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Accueil du site → Doctorat → Australie → The use of digital terrain modelling for development of hydrogeological conceptual models of the Nunijup Catchment in Southwest of Western Australia

Curtin University of Technology (2010)

The use of digital terrain modelling for development of hydrogeological conceptual models of the Nunijup Catchment in Southwest of Western Australia

Sharafi, Shahram

Titre : The use of digital terrain modelling for development of hydrogeological conceptual models of the Nunijup Catchment in Southwest of Western Australia

Auteur : Sharafi, Shahram

Université de soutenance : Curtin University of Technology.

Grade : Doctor of Philosophy (PhD) 2010

Résumé partiel
Despite past extensive research in the Kent River Catchment, little qualitative and quantitative assessment has been carried out for comparing each method of land classification used in this area. In the absence of a measureable assessment of each method, adopting a management technique presents a challenge to landholders as well as funding agencies to opt for the appropriate groundwork. This thesis is a case study that introduces the methodology of Relative Elevation Difference Model (REDM) technique to predict the groundwater levels and defines the hydrogeological characterisation of Nunijup sub-catchment within the Upper Kent River Catchment. This research compares the results of the REDM technique with Hydrogeomorphic Analysis of Regional Spatial Data (HARSD), and the GIS based Landmonitor techniques for landscape classification using Digital Elevation Model (DEM) and monitoring bores data. It aims at identifying the most accurate, reliable and cost effective landscape classification for the management of dryland salinity caused by shallow water tables. Using soil, rainfall, groundwater levels, hydrological and geological datasets, a finite difference groundwater flow model was constructed to affirm the suitability of the REDM method and predict the salinity impact on the study area for a period of 50 years. To model the pattern and extent of salinity and predict its future trends in the Kent River Catchment, a grid based GIS technique was used. DEM data were used for hydrological modelling of the study area and to calculate a number of physical attributes of the study area including elevation, slope, drainage pattern and the catchment area. These parameters were used to quantify the topographic and hydrologic characteristics of the Upper Kent River Catchment. The HARSD technique was used to map the areas with similar hydrologic and morphological patterns or Hydrogeomorphic Units (HGU) ; to predict the watertable depth, and to generate a groundwater map using ArcViewGIS software provided by Environmental Systems Research Institute Inc. (ESRI). The HARSD method is a generalised method of estimating groundwater levels at subcatchment scale with simplified geology. At the regional level, it produces a less accurate result due to increased geological complexity in the landscape particularly in the vicinity of shear zones, faults and dykes in addition to increased errors in the DEMs due to the larger study area. The Landmonitor project (1988-2000) produced a series of maps showing the areas of shallow water tables for the south-west agricultural region of Australia. The technique used in the Landmonitor project was utilised to identify the areas within 2 m height above the valley floors. While providing valuable information in elevated areas, the level of accuracy of Landmonitor technique decreases in the flat and plateau landscape and tends to overestimate the areas with shallow water tables in these areas. The REDM method was used to classify the catchment based on the height difference (or vertical distance) from the closest discharge point. It is based on topographical, hydrogeological and geomorphological characteristics of the catchment and enables an accurate identification and selection of the landscape units prone to shallow saline water tables.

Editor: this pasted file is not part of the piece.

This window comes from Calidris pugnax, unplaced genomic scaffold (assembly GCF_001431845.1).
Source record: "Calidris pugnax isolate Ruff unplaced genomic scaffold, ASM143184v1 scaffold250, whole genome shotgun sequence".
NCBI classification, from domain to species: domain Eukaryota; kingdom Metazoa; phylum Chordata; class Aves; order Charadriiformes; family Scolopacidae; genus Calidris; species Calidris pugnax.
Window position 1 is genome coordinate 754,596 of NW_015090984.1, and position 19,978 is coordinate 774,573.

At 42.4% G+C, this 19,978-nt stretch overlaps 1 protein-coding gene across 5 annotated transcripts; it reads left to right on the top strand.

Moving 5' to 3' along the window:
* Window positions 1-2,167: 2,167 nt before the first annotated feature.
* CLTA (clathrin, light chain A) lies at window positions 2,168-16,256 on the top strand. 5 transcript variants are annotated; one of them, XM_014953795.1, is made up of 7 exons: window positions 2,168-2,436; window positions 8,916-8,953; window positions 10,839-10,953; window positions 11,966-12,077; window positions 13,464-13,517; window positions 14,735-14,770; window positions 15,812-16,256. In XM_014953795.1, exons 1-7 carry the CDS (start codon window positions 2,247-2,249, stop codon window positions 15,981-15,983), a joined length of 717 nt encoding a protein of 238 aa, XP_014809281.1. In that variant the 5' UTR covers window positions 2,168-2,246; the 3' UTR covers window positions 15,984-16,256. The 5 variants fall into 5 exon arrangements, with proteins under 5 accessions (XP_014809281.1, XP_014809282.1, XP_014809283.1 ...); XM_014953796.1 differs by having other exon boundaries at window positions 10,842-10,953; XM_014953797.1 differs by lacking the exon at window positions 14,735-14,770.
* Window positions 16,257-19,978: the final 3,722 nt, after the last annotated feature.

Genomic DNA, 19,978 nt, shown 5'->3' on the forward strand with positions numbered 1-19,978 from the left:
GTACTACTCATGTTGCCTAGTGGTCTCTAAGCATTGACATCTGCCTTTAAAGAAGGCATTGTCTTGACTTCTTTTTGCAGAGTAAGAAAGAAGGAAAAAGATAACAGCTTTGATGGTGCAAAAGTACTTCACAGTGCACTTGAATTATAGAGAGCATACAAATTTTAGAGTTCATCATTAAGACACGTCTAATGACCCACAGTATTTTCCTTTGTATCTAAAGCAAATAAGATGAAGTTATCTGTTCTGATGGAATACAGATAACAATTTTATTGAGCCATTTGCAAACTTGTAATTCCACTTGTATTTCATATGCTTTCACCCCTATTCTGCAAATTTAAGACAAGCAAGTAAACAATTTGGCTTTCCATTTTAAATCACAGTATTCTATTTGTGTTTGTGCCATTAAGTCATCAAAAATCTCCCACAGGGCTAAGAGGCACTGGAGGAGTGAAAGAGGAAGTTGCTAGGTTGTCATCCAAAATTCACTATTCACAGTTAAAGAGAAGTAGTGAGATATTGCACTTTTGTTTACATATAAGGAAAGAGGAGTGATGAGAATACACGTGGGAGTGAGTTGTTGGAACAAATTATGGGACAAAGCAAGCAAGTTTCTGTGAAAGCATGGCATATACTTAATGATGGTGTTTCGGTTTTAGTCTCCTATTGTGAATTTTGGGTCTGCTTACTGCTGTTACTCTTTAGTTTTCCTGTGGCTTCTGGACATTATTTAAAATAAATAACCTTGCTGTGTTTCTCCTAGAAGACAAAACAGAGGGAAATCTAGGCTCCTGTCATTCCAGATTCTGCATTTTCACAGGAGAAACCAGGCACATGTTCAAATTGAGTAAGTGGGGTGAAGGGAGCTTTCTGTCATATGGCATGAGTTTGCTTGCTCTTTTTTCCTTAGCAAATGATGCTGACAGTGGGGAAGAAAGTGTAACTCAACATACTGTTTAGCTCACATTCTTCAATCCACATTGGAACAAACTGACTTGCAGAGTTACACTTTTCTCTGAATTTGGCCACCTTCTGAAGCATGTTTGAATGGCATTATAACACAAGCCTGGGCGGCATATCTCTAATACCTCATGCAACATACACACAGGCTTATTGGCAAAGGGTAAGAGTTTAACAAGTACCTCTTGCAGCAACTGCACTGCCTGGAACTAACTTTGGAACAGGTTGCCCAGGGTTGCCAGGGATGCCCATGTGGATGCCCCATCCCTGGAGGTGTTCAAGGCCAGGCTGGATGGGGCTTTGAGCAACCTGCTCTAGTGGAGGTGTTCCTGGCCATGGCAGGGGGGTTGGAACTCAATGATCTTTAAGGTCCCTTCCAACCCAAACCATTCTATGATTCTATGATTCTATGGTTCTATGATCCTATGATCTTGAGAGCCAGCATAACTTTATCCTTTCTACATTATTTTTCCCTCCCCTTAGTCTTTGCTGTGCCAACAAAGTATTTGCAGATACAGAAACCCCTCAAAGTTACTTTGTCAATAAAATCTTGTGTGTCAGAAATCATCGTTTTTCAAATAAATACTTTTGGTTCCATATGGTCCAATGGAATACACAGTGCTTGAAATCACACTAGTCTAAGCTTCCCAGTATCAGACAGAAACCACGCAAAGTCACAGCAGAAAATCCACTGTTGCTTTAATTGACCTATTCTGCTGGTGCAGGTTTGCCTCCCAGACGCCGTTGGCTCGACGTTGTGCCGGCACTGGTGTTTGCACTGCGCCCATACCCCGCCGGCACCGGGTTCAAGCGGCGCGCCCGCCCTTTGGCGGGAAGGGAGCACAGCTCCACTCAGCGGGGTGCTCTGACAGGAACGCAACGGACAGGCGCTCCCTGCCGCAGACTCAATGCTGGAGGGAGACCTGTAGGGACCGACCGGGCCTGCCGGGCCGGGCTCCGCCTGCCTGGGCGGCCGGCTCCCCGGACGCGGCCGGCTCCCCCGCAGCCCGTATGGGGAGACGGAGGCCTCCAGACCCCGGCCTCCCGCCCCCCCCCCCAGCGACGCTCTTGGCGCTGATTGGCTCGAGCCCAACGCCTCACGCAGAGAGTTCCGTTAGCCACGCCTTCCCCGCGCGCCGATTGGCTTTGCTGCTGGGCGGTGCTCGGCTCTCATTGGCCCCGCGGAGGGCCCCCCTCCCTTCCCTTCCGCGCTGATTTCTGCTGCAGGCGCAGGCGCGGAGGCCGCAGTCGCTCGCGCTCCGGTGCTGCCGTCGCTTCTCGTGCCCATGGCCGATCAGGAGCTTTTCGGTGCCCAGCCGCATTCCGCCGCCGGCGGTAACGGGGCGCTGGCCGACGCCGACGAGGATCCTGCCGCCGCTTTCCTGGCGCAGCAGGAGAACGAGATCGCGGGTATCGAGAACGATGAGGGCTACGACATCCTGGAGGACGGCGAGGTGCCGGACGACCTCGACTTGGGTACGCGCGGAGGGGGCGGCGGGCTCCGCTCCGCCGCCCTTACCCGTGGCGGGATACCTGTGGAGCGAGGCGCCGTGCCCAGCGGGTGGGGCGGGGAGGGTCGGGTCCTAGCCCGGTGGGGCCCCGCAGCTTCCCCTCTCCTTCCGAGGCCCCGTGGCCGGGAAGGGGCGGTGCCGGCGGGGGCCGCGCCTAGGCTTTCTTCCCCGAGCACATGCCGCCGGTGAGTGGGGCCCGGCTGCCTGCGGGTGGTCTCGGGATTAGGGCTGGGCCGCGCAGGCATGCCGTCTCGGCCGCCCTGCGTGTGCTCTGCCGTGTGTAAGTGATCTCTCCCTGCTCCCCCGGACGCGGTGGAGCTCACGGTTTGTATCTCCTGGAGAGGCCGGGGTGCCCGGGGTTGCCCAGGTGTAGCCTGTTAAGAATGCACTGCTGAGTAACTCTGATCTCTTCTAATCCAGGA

Présentation

Page publiée le 30 novembre 2012, mise à jour le 6 juillet 2017